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On a first date? Watch out for these financial red flags

A woman looks in her wallet for credit cards. (Joe Raedle/Getty Images)
A woman looks in her wallet for credit cards. (Joe Raedle/Getty Images)

A date who requests $1.50 for a single eggroll after paying for dinner. Someone whose mother sends them money to take people out on dates. A potential partner who admits to overspending regularly on credit cards.

These could all be considered financial red flags that surface on dates. Behavioral red flags — like a date ordering for you, not asking any personal questions, or treating service workers poorly — are hot topics in conversations around dating. But The Washington Post’s personal finance columnist Michelle Singletary thinks financial compatibility is just as important when seeking a partner.

Singletary isn’t saying that you should open every first date by asking the other person about their income or what’s in their bank account. But there are other clues to look for to see if you and the other person have the same outlook on spending and finances. In her 32-year marriage, conversations about money with her husband started early on.

“At the beginning, he said, ‘Listen. I don’t have a lot of money for our dates. So if it’s okay with you, I might pay for some, you might pay for some, or we split it,’” Singletary says. “It turns out he was as frugal as I was.”

Singletary says it’s important for people to recognize their own values to know what they’re looking for in a serious relationship.

She says that before she met her husband, she went on a first date with someone who talked about buying their dream car, regardless of the cost, and going into debt over it. As someone who prioritized staying out of debt, Singletary didn’t plan a second date.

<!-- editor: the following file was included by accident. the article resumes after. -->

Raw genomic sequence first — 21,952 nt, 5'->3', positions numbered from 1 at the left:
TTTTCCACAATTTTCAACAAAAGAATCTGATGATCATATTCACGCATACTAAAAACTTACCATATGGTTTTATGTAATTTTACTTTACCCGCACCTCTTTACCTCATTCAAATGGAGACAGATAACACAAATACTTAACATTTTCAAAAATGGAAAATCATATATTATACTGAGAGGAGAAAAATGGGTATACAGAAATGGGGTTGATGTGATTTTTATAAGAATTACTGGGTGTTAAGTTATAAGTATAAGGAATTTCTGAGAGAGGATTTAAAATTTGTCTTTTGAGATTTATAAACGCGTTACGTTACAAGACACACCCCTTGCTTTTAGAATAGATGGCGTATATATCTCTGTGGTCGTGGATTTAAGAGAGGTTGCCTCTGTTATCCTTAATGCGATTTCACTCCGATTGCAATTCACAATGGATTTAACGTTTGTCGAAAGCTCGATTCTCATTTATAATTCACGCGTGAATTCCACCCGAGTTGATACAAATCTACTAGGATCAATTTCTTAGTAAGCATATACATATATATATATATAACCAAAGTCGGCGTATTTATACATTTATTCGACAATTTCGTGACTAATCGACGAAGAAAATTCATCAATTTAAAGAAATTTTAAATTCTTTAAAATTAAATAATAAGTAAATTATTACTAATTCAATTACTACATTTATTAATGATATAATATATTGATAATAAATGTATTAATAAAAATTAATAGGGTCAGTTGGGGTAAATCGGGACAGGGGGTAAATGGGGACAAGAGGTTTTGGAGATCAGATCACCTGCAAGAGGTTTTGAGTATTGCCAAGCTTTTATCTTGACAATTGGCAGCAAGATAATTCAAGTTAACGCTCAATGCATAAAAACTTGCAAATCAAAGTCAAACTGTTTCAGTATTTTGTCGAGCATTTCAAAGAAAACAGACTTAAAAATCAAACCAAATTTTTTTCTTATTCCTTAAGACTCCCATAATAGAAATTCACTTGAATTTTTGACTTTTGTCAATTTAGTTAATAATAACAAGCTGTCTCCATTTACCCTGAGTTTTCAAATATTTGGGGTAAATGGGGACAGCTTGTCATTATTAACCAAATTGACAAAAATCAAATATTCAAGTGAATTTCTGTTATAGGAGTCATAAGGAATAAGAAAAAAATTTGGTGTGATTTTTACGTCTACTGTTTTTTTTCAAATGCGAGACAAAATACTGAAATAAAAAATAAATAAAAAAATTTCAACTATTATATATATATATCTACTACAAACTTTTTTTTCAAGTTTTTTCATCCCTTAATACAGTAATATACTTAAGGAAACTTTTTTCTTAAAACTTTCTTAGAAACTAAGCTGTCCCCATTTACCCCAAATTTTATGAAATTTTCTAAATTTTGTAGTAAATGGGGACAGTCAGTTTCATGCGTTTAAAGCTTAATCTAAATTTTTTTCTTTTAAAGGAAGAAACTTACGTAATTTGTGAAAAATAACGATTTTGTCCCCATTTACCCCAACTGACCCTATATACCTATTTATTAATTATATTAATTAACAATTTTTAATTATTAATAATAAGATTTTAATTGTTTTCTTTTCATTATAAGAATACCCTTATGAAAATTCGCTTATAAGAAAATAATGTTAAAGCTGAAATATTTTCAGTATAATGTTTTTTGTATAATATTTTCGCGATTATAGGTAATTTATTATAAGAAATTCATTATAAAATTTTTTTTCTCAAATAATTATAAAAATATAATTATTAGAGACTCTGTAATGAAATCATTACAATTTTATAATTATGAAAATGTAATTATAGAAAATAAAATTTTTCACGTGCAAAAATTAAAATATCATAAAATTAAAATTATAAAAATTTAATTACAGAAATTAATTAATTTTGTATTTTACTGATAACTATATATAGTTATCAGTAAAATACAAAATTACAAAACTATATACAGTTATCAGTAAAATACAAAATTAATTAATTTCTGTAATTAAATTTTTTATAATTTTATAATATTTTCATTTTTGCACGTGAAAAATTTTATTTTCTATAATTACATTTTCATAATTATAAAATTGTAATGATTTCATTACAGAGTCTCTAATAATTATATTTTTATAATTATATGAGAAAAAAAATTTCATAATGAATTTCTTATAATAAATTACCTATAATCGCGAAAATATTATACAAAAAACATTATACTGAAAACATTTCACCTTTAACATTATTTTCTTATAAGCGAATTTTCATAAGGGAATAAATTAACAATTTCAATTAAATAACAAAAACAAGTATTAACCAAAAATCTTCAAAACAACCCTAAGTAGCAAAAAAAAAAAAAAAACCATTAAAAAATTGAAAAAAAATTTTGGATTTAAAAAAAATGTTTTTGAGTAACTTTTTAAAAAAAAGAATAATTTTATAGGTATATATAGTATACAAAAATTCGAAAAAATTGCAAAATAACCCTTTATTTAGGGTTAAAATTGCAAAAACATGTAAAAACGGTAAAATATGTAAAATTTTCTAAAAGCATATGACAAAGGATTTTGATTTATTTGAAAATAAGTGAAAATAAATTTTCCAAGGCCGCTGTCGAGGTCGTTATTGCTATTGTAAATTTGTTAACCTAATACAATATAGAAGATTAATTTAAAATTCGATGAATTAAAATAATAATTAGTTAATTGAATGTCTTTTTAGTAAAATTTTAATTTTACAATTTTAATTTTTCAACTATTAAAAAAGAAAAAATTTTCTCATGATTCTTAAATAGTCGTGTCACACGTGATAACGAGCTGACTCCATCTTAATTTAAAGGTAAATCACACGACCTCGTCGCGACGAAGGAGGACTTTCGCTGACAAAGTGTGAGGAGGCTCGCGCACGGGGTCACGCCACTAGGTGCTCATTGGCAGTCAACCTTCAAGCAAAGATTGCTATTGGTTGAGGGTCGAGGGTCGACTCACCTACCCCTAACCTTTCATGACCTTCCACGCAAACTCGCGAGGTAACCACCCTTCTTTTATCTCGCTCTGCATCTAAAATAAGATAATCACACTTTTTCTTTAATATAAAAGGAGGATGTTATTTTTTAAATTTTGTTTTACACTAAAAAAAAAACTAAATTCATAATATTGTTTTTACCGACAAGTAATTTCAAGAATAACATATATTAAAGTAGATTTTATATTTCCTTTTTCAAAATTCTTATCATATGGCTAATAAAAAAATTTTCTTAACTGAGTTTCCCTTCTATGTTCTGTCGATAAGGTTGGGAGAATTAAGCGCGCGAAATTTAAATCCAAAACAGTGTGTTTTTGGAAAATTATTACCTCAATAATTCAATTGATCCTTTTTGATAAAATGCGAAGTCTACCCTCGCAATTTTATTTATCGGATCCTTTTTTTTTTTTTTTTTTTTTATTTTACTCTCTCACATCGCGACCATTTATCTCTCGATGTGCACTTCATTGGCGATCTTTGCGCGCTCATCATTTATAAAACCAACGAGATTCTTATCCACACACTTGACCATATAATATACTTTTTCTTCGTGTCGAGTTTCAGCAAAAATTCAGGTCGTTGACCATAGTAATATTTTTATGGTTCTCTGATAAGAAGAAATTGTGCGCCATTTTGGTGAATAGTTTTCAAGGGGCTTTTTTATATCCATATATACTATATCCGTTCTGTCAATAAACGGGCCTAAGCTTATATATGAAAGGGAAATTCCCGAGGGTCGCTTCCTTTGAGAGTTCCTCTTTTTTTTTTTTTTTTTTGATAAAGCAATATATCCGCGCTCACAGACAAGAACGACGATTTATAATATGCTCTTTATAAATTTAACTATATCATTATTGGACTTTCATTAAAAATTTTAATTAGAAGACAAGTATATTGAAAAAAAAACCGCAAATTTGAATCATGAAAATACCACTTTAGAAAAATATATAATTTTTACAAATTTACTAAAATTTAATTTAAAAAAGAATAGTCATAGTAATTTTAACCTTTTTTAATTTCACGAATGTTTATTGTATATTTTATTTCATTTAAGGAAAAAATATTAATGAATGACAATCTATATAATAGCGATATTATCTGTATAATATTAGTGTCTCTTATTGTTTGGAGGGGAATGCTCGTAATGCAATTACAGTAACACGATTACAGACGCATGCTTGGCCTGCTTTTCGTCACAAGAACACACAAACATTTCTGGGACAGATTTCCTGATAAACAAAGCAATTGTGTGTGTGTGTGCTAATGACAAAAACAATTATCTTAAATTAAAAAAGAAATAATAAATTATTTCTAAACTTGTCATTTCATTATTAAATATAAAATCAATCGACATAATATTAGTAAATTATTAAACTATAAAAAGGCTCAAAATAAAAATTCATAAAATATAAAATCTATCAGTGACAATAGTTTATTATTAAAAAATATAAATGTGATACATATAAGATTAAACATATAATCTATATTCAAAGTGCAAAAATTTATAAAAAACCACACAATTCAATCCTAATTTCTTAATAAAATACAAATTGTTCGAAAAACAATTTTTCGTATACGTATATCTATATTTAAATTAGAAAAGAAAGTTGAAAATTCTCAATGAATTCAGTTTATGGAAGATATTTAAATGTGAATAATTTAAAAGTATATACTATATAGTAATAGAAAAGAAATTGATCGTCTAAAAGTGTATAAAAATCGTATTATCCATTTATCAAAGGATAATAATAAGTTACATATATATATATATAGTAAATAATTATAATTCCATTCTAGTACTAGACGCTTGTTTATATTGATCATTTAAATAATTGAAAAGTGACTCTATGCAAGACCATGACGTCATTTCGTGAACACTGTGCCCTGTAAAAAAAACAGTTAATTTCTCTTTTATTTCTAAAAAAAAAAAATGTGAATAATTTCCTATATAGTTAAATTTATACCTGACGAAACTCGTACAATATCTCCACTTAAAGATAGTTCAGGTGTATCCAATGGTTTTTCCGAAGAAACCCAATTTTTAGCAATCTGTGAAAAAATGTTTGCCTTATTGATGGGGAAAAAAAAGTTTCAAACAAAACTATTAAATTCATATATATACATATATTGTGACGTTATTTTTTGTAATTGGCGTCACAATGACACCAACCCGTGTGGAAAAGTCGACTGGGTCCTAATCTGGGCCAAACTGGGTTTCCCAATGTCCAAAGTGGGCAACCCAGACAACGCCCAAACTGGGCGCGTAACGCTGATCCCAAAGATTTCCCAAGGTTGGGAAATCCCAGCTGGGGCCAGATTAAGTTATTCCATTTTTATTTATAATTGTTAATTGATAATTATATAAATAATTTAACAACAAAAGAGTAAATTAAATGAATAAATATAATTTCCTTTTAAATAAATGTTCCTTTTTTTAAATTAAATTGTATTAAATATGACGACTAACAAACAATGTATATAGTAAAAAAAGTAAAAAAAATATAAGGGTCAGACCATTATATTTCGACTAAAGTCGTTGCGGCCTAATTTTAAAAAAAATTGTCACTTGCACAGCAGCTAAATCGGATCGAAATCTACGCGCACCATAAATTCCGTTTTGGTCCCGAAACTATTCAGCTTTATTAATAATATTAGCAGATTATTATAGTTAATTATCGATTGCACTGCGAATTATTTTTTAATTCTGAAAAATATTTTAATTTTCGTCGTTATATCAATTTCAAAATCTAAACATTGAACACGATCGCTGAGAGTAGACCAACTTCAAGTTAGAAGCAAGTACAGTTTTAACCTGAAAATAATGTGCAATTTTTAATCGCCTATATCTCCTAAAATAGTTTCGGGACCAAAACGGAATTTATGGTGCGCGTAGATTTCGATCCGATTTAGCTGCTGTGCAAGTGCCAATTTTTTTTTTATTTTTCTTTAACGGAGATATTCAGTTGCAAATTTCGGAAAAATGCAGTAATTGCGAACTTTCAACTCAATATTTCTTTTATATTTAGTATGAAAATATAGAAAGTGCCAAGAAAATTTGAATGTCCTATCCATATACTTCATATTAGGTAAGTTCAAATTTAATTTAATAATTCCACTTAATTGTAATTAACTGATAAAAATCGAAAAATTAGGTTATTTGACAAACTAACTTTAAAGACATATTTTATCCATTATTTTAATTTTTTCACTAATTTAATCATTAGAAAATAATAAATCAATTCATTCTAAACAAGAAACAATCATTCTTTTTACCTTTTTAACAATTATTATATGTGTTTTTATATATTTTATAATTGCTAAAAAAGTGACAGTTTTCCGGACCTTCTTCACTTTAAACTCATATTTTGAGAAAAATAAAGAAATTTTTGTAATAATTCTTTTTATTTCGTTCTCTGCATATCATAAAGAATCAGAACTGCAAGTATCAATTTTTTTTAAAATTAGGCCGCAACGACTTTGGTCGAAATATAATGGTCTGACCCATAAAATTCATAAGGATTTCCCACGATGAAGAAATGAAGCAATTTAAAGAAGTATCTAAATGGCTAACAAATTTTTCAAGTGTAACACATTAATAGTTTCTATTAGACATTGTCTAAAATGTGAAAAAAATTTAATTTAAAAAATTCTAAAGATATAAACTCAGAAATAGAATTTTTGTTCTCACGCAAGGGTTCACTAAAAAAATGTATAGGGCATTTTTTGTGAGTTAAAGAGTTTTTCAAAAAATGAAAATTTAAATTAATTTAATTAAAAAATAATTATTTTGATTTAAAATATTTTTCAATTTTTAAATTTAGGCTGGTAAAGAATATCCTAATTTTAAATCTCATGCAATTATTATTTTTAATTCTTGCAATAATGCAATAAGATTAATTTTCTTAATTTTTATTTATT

And she says that overspending is a red flag that daters should watch out for.

“They’re living above their means. For me, that would be a huge red flag. Now, when you’re dating, some of that can be kind of cute: ‘Oh, he takes me out. We fly first class,’” Singletary says. “All that seems really cute until you marry and you realize that there was all your money going to this reckless stuff that was fun when you were dating, but not when you’re in a relationship and you’re trying to build towards the future.”

Talking about money can be hard, but Singletary stresses the importance of doing it early on when seeing a new person. And if they aren’t comfortable having those conversations? Run. Financial attitudes and values shouldn’t be revealed after a relationship has become serious, she says.

“Dating should be the time that you kick people to the curb, and quickly,” Singletary says. “If you don’t recognize the red flags, if you don’t act on those red flags, you’ll get all emotionally tied to this person.”

Some advice that worked for her? In her 20s, she asked her now-husband where he sees himself at retirement age. He answered by saying he pictures himself sitting on a porch watching his grandchildren play in the yard.

“I thought, ‘That’s my man.’ And all of that meant that he shared my values,” Singletary says.

“You get to decide what your values are, and then you get to decide who you want to be partnered with in that respect. But the values have to be aligned.”

Kalyani Saxena produced and edited this interview for broadcast with Peter O’Dowd. Grace Griffin adapted it for the web.

This article was originally published on WBUR.org.

Copyright 2024 NPR. To see more, visit https://www.npr.org.